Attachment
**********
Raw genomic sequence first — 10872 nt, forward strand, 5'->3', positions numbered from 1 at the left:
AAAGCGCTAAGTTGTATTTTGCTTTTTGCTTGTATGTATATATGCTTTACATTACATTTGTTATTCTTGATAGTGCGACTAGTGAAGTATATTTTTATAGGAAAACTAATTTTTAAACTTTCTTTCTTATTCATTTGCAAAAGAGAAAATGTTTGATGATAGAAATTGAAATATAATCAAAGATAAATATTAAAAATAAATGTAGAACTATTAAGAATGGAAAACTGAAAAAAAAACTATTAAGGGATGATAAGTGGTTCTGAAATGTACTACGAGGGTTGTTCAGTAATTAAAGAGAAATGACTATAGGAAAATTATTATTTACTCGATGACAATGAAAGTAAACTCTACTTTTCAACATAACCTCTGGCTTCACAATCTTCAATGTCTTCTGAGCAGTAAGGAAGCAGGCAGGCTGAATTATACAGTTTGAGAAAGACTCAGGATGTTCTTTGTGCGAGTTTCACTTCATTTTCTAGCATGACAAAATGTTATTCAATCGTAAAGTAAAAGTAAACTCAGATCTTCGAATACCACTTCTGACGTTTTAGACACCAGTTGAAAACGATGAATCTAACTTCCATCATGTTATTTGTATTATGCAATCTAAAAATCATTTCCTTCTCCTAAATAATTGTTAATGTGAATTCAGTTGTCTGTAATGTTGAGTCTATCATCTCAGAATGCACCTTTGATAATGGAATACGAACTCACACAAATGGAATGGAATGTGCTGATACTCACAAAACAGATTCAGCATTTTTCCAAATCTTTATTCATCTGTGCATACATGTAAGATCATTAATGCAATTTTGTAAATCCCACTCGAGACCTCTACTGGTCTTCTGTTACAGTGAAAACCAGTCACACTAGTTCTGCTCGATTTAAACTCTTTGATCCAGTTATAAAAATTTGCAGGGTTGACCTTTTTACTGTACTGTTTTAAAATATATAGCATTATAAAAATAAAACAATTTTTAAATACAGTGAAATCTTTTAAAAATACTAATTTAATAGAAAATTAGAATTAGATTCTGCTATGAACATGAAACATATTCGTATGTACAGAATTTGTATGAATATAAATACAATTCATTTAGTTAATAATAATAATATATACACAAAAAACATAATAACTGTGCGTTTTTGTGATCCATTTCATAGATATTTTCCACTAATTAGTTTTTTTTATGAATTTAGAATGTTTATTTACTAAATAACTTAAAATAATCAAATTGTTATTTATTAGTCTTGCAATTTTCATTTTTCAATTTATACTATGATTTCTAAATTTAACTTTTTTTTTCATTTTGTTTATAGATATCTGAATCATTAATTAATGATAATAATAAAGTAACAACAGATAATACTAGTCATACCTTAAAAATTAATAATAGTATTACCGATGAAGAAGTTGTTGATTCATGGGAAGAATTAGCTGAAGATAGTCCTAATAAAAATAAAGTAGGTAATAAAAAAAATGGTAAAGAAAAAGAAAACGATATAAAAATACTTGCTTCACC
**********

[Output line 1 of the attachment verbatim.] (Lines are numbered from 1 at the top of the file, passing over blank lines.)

Raw genomic sequence first — 10872 nt, forward strand, 5'->3', positions numbered from 1 at the left: